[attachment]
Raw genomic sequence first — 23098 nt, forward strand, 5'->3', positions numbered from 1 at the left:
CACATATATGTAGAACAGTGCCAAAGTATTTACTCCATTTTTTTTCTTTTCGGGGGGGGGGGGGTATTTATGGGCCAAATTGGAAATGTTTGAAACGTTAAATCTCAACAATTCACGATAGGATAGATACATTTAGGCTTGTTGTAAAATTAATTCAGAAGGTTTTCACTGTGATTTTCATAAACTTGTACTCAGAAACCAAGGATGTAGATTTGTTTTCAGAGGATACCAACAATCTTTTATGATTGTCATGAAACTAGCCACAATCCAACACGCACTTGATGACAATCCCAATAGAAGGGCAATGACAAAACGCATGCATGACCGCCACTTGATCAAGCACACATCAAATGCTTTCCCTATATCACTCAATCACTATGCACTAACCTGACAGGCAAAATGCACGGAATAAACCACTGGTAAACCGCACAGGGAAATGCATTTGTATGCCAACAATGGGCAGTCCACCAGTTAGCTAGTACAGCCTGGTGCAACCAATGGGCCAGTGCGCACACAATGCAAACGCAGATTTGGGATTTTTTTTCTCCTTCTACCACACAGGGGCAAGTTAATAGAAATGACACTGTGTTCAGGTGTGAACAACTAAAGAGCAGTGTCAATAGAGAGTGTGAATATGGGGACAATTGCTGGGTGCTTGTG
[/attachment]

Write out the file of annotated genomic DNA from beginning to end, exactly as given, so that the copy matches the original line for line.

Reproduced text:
Raw genomic sequence first — 23098 nt, forward strand, 5'->3', positions numbered from 1 at the left:
CACATATATGTAGAACAGTGCCAAAGTATTTACTCCATTTTTTTTCTTTTCGGGGGGGGGGGGGTATTTATGGGCCAAATTGGAAATGTTTGAAACGTTAAATCTCAACAATTCACGATAGGATAGATACATTTAGGCTTGTTGTAAAATTAATTCAGAAGGTTTTCACTGTGATTTTCATAAACTTGTACTCAGAAACCAAGGATGTAGATTTGTTTTCAGAGGATACCAACAATCTTTTATGATTGTCATGAAACTAGCCACAATCCAACACGCACTTGATGACAATCCCAATAGAAGGGCAATGACAAAACGCATGCATGACCGCCACTTGATCAAGCACACATCAAATGCTTTCCCTATATCACTCAATCACTATGCACTAACCTGACAGGCAAAATGCACGGAATAAACCACTGGTAAACCGCACAGGGAAATGCATTTGTATGCCAACAATGGGCAGTCCACCAGTTAGCTAGTACAGCCTGGTGCAACCAATGGGCCAGTGCGCACACAATGCAAACGCAGATTTGGGATTTTTTTTCTCCTTCTACCACACAGGGGCAAGTTAATAGAAATGACACTGTGTTCAGGTGTGAACAACTAAAGAGCAGTGTCAATAGAGAGTGTGAATATGGGGACAATTGCTGGGTGCTTGTG